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MSc International Relations of the Americas
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Visiting Fellows

visiting fellowships

Current Visiting Fellows

The research community at UCL-IA is focused on producing ground-breaking research at the forefront of several academic disciplines while contributing to the development of interdisciplinary and transnational approaches to the study of the Americas. It is also actively engaged in research at the interface of scholarship and policy, engaging a broad range of stakeholders, including government, NGOs, communications media, and civil society, in the UK, the Americas, and beyond. UCL-IA Fellows actively participate in a variety of activities by contributing to the Institute’s events, research and teaching programmes. If you are interested in applying for a fellowship at UCL-IA, please consult our Fellowships page.

The Institute is delighted to currently be hosting the following visiting fellows:

Professor Roberto Gargarella (Universidad Torcuato Di Tella, Argentina), is the 2014 Leverhulme Trust Visiting Professor at UCL Institute of the Americas (UCL-IA). During his six-month Visiting Professorship (January-June 2014) Professor Gargarella will engage in a range of activities, including lectures, workshops, seminars, and skills exchange visits to UK universities. The full schedule of events is available here.

A distinguished Argentine lawyer and sociologist, he has doctoral degrees from Universidad de Buenos Aires (1991) and University of Chicago (1993). He also holds Master Degrees from the Facultad Latinoamericana de Ciencias Sociales (FLACSO, 1990) and University of Chicago (LLM, 1992). Professor Gargarella pursued his post-doctoral studies at Balliol College, Oxford. Professor Gargarella has also been awarded a John Simon Guggenheim scholarship (2000), and a Fulbright scholarship (2010). He has taught at numerous universities, including the New School for Social Research, Columbia University, Bergen University, and Southwestern University. In recent years, Professor Gargarella has specialised in comparative American Constitutionalism and published a number of articles and books that provide the foundations for his visit at UCL, including The Legal Foundation of Inequality: Constitutionalism in the Americas, 1776-1860 (Cambridge University Press, 2010), and 200 Years of Latin American Constitutionalism (Oxford University Press, 2013).

John Maynard Keynes Fellowship in US studies. Martin Halliwell's research interests span twentieth-century and contemporary American literature, US cultural and intellectual history, American film after 1945, the history of medicine and psychology, critical theory, and avant-garde culture. He has published work on the history of ideas, transatlantic literature and culture, American and European modernism, religion, psychoanalysis, medicine and psychiatry, film, and popular music. He is the author of eight books and two edited collections.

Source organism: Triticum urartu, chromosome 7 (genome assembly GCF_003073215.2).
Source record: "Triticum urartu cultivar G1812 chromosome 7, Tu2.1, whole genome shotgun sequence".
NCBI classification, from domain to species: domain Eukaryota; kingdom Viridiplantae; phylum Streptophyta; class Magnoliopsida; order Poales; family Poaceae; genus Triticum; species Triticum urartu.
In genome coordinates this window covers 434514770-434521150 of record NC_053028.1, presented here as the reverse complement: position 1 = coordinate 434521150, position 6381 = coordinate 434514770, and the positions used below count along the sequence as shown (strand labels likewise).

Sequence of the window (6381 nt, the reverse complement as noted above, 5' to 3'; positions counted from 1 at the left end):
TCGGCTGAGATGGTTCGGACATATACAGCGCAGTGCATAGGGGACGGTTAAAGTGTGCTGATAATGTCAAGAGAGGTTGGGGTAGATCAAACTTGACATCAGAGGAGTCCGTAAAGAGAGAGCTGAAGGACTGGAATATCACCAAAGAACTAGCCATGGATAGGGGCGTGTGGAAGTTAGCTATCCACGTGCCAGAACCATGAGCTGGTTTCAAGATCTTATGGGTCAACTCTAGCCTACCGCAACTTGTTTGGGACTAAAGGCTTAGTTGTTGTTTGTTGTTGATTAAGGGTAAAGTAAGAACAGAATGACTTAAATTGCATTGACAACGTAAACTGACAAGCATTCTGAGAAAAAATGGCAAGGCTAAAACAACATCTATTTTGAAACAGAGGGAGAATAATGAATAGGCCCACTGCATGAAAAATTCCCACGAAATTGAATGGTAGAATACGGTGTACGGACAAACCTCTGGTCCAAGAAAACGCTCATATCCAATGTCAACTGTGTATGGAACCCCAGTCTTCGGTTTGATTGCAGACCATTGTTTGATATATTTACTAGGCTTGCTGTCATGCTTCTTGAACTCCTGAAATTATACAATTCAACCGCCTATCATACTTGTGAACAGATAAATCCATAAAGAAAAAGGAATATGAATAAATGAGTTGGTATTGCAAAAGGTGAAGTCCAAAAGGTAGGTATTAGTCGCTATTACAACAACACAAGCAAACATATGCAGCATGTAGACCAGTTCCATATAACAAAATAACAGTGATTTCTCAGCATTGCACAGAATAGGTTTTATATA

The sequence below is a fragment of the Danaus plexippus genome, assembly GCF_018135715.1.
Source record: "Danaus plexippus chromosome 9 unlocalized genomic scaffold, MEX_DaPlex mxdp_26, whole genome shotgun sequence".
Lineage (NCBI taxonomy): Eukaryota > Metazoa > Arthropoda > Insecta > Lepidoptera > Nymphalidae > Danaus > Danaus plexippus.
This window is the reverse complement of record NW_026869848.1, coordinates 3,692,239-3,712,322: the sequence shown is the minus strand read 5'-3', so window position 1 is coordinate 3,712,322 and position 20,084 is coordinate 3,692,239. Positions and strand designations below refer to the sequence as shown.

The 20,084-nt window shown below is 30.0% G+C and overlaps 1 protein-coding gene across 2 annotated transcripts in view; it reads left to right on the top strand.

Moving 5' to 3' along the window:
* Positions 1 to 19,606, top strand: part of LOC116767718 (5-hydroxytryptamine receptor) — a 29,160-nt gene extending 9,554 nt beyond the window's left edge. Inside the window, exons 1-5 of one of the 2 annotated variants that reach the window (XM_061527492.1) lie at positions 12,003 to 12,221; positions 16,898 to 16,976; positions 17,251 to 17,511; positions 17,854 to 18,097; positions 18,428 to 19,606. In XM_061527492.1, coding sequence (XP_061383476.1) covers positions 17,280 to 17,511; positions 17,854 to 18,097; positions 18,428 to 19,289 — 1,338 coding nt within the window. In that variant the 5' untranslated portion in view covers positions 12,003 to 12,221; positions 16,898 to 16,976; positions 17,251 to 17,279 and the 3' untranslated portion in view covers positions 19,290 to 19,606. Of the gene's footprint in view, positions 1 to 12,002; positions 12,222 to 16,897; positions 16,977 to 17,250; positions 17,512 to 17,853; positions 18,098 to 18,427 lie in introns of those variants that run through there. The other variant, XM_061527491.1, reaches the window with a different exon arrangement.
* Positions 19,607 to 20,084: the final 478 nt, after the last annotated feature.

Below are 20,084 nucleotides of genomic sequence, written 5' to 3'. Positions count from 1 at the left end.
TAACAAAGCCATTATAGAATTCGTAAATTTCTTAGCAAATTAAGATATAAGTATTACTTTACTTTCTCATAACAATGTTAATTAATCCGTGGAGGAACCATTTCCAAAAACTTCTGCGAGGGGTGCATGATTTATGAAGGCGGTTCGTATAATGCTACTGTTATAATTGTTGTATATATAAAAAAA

Expert on War Studies Royal Military College of Canada. Hal Klepak is Professor Emeritus of History and Strategy at the Royal Military College of Canada. He has his BA Honours International Relations from McGill University and his MA and PhD in History from the University of London. He has served as Strategic Analyst at both National Defence Headquarters in Ottawa and with NATO Headquarters in Brussels, initially specializing in the Middle East but then moving on to a greater concentration on Latin America.

Secretary of State for Sustainable Development and Environment (Tocantins State Brazil) in charge of the state issues in the related areas of water resources, environment and sustainable Development, from January 2011 to present.

Professor of History and Anthropology at the University of Florida, Prof Thurner’s research and teaching interests are in the areas of Postcolonial Theory, Colonial and Postcolonial Spanish American History, Historiography, Nationalism, and Museum Studies. He is currently carrying out research for two books: a global history of the museum, with an emphasis on Iberia and Latin America; and a history of the global historical imagination, with an emphasis also on the Iberian world.

 

UCL-IA/BAAS Fellowships in United States Studies

We are very pleased to host this fellowship which is designed to facilitate the development and completion of a significant research project focusing on the United States.

Nick is Lecturer in American Social and Cultural History at Canterbury Christ Church University. He holds a BA in History and Politics from the University of Warwick, and an MRes and PhD in American Studies from the University of Nottingham.

During the course of his UCL-IA/BAAS Fellowship in US Studies, Nick will work on a new, book-length research project that examines the concept of the “public intellectual” within the American historical profession during the cold war, focussing on the work of Richard Hofstadter, John Hope Franklin, Daniel Boorstin and Howard Zinn.